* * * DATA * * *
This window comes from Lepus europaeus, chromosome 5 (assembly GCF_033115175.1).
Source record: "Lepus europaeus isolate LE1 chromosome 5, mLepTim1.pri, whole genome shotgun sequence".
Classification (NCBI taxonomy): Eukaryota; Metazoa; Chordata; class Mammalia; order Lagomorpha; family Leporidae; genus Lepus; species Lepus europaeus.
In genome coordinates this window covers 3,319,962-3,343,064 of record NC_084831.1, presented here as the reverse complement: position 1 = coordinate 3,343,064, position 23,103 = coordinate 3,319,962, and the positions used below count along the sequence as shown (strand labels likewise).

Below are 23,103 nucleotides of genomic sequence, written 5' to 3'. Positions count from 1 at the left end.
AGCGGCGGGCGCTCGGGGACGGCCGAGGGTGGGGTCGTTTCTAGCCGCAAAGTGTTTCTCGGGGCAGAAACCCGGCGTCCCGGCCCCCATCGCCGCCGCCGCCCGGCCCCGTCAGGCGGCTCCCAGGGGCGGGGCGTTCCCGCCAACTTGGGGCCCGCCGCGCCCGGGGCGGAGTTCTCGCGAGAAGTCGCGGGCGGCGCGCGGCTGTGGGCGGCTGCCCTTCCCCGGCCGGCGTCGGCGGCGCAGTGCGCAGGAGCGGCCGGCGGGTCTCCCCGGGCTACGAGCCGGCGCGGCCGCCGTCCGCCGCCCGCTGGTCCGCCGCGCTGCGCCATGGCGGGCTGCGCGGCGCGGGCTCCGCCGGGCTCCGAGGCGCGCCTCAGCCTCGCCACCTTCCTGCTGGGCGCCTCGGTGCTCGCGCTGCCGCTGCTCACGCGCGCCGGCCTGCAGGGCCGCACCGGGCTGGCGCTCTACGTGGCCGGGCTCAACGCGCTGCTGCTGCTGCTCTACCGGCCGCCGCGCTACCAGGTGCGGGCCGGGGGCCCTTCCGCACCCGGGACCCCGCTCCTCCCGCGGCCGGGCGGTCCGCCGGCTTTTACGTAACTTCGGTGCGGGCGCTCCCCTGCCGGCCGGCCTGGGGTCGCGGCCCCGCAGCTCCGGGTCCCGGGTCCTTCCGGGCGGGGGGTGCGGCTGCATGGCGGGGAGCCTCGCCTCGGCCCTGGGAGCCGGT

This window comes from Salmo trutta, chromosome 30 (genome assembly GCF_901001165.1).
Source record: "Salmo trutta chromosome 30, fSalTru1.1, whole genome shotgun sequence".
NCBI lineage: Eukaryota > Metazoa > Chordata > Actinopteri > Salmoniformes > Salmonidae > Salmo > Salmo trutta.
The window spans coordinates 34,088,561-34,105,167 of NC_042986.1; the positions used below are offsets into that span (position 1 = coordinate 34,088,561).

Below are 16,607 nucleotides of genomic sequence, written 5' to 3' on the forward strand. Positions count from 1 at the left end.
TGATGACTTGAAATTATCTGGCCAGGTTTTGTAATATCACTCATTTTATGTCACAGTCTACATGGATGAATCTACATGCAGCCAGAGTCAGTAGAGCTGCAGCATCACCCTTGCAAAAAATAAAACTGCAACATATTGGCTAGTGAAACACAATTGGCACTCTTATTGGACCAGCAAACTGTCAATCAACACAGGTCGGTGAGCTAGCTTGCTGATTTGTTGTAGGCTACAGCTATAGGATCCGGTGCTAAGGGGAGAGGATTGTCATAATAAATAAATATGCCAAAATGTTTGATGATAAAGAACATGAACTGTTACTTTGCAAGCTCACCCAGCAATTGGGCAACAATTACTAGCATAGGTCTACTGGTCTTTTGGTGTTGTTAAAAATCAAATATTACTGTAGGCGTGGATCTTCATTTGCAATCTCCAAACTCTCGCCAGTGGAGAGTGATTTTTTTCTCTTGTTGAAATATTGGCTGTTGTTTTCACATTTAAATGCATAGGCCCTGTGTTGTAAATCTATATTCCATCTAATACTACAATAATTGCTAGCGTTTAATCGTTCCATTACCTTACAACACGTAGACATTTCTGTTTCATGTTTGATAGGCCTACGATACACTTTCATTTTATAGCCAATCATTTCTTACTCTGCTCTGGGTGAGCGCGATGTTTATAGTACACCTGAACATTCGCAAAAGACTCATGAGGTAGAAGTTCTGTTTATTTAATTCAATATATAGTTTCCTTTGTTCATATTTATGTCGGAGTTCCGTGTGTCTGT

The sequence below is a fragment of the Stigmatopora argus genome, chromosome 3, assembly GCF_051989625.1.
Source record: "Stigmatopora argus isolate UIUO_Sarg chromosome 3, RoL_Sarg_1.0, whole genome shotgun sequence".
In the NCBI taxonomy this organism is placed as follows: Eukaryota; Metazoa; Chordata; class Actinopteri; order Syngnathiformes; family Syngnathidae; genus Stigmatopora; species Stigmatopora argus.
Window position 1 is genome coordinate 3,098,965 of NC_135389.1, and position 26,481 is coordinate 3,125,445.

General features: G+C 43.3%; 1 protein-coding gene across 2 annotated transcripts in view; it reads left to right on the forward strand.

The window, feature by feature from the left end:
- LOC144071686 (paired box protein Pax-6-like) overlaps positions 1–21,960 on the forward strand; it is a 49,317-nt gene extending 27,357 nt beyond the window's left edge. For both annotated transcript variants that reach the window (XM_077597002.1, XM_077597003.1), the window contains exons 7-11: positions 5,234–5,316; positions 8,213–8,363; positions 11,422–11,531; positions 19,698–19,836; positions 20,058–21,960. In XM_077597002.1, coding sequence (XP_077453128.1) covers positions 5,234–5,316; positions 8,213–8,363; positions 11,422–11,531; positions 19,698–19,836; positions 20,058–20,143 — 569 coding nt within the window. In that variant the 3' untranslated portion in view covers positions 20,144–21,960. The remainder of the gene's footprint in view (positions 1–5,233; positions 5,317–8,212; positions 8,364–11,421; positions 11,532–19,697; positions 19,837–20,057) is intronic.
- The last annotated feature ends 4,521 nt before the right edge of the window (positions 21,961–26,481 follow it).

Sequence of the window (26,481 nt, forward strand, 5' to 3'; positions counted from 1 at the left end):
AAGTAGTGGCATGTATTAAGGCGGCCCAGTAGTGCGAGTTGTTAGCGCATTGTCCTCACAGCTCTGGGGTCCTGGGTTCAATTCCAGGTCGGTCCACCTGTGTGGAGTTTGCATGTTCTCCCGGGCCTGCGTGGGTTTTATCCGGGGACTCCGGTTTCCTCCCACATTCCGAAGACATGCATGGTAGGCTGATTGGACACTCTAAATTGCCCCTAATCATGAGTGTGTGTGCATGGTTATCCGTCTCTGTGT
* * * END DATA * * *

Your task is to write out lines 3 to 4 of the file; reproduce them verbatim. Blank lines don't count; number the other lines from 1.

Classification (NCBI taxonomy): Eukaryota; Metazoa; Chordata; class Mammalia; order Lagomorpha; family Leporidae; genus Lepus; species Lepus europaeus.
In genome coordinates this window covers 3,319,962-3,343,064 of record NC_084831.1, presented here as the reverse complement: position 1 = coordinate 3,343,064, position 23,103 = coordinate 3,319,962, and the positions used below count along the sequence as shown (strand labels likewise).